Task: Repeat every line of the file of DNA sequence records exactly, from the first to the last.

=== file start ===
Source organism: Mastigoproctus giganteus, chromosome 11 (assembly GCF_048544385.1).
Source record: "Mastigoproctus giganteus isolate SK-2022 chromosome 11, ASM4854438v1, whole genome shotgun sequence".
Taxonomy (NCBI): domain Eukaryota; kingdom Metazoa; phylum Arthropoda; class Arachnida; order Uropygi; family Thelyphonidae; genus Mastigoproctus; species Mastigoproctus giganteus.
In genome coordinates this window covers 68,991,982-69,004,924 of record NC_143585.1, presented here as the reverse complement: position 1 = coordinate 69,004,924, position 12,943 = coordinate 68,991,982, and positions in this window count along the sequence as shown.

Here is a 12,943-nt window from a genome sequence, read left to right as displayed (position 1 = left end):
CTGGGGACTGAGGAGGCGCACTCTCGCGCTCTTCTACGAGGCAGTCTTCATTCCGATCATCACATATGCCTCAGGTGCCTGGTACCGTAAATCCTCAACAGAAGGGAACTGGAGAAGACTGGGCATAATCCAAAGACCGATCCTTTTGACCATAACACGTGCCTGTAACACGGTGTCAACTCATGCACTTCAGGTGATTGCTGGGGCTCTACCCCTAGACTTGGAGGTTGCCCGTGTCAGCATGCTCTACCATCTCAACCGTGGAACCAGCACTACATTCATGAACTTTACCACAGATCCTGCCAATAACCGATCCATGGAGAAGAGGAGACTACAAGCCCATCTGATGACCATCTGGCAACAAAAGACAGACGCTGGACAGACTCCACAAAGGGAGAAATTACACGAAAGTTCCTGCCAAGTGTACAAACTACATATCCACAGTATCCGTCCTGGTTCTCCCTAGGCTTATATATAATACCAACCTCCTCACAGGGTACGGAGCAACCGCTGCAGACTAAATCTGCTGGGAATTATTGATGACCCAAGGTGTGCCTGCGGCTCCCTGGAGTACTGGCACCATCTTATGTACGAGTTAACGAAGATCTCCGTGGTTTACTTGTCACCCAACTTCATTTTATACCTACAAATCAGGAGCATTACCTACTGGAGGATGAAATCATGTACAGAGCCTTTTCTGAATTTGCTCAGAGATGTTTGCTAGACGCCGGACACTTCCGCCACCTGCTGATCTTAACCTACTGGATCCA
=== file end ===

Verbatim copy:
Source organism: Mastigoproctus giganteus, chromosome 11 (assembly GCF_048544385.1).
Source record: "Mastigoproctus giganteus isolate SK-2022 chromosome 11, ASM4854438v1, whole genome shotgun sequence".
Taxonomy (NCBI): domain Eukaryota; kingdom Metazoa; phylum Arthropoda; class Arachnida; order Uropygi; family Thelyphonidae; genus Mastigoproctus; species Mastigoproctus giganteus.
In genome coordinates this window covers 68,991,982-69,004,924 of record NC_143585.1, presented here as the reverse complement: position 1 = coordinate 69,004,924, position 12,943 = coordinate 68,991,982, and positions in this window count along the sequence as shown.

Here is a 12,943-nt window from a genome sequence, read left to right as displayed (position 1 = left end):
CTGGGGACTGAGGAGGCGCACTCTCGCGCTCTTCTACGAGGCAGTCTTCATTCCGATCATCACATATGCCTCAGGTGCCTGGTACCGTAAATCCTCAACAGAAGGGAACTGGAGAAGACTGGGCATAATCCAAAGACCGATCCTTTTGACCATAACACGTGCCTGTAACACGGTGTCAACTCATGCACTTCAGGTGATTGCTGGGGCTCTACCCCTAGACTTGGAGGTTGCCCGTGTCAGCATGCTCTACCATCTCAACCGTGGAACCAGCACTACATTCATGAACTTTACCACAGATCCTGCCAATAACCGATCCATGGAGAAGAGGAGACTACAAGCCCATCTGATGACCATCTGGCAACAAAAGACAGACGCTGGACAGACTCCACAAAGGGAGAAATTACACGAAAGTTCCTGCCAAGTGTACAAACTACATATCCACAGTATCCGTCCTGGTTCTCCCTAGGCTTATATATAATACCAACCTCCTCACAGGGTACGGAGCAACCGCTGCAGACTAAATCTGCTGGGAATTATTGATGACCCAAGGTGTGCCTGCGGCTCCCTGGAGTACTGGCACCATCTTATGTACGAGTTAACGAAGATCTCCGTGGTTTACTTGTCACCCAACTTCATTTTATACCTACAAATCAGGAGCATTACCTACTGGAGGATGAAATCATGTACAGAGCCTTTTCTGAATTTGCTCAGAGATGTTTGCTAGACGCCGGACACTTCCGCCACCTGCTGATCTTAACCTACTGGATCCA